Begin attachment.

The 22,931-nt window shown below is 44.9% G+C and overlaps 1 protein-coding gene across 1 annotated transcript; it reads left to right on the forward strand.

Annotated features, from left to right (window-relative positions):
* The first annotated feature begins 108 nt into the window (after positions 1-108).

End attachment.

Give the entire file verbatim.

The 22,931-nt window shown below is 44.9% G+C and overlaps 1 protein-coding gene across 1 annotated transcript; it reads left to right on the forward strand.

Annotated features, from left to right (window-relative positions):
* The first annotated feature begins 108 nt into the window (after positions 1-108).